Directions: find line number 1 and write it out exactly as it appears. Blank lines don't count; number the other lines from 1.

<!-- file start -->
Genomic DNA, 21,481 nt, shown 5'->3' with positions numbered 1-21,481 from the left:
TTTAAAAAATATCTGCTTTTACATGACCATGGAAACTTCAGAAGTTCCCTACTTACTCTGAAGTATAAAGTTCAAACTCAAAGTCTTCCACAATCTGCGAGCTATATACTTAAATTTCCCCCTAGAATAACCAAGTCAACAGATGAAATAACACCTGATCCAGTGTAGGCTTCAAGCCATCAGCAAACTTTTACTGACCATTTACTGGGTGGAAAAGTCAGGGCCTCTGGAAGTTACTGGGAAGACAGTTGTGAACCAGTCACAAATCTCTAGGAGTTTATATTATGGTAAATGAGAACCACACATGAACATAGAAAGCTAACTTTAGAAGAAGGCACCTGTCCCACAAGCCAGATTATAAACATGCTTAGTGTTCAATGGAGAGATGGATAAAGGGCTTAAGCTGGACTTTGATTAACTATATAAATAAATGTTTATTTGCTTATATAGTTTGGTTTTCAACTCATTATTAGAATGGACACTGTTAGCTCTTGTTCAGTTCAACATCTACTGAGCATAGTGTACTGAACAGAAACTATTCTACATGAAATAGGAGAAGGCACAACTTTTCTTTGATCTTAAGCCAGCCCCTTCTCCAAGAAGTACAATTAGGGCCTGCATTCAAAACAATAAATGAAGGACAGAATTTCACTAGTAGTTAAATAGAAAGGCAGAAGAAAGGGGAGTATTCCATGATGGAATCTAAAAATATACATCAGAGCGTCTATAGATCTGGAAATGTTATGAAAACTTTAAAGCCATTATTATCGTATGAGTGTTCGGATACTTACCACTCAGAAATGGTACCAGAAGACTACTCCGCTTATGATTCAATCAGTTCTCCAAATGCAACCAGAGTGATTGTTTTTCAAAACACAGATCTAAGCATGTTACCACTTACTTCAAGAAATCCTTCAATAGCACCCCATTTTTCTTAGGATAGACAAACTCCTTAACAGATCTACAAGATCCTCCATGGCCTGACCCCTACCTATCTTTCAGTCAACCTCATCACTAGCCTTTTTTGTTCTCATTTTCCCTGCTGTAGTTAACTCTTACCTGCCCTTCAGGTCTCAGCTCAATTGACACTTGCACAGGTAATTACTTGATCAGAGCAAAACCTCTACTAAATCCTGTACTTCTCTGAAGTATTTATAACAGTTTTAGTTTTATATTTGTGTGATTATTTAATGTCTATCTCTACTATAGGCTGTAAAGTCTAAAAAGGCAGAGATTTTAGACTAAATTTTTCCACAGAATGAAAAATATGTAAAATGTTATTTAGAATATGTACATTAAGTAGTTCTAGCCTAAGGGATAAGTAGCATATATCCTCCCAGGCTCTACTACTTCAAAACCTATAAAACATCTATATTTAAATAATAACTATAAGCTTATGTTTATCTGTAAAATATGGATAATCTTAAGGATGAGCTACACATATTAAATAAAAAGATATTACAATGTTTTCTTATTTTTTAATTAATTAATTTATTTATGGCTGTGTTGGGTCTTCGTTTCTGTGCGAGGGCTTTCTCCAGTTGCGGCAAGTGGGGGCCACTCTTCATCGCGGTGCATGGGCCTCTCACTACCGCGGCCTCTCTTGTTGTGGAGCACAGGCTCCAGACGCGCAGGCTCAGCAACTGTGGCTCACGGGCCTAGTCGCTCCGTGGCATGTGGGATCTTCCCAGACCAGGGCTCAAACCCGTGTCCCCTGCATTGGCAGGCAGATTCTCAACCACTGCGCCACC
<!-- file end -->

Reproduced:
Genomic DNA, 21,481 nt, shown 5'->3' with positions numbered 1-21,481 from the left: